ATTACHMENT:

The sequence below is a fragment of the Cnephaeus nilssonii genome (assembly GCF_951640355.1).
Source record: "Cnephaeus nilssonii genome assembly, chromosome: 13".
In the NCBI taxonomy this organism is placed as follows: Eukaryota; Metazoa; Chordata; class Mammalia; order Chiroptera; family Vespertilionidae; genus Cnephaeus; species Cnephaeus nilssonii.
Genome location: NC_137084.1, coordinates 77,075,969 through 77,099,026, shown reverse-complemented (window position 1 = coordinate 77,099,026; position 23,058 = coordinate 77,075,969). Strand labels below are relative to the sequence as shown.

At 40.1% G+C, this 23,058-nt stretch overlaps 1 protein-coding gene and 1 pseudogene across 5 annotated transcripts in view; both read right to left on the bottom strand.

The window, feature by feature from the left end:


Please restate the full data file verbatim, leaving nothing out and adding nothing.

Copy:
The sequence below is a fragment of the Cnephaeus nilssonii genome (assembly GCF_951640355.1).
Source record: "Cnephaeus nilssonii genome assembly, chromosome: 13".
In the NCBI taxonomy this organism is placed as follows: Eukaryota; Metazoa; Chordata; class Mammalia; order Chiroptera; family Vespertilionidae; genus Cnephaeus; species Cnephaeus nilssonii.
Genome location: NC_137084.1, coordinates 77,075,969 through 77,099,026, shown reverse-complemented (window position 1 = coordinate 77,099,026; position 23,058 = coordinate 77,075,969). Strand labels below are relative to the sequence as shown.

At 40.1% G+C, this 23,058-nt stretch overlaps 1 protein-coding gene and 1 pseudogene across 5 annotated transcripts in view; both read right to left on the bottom strand.

The window, feature by feature from the left end: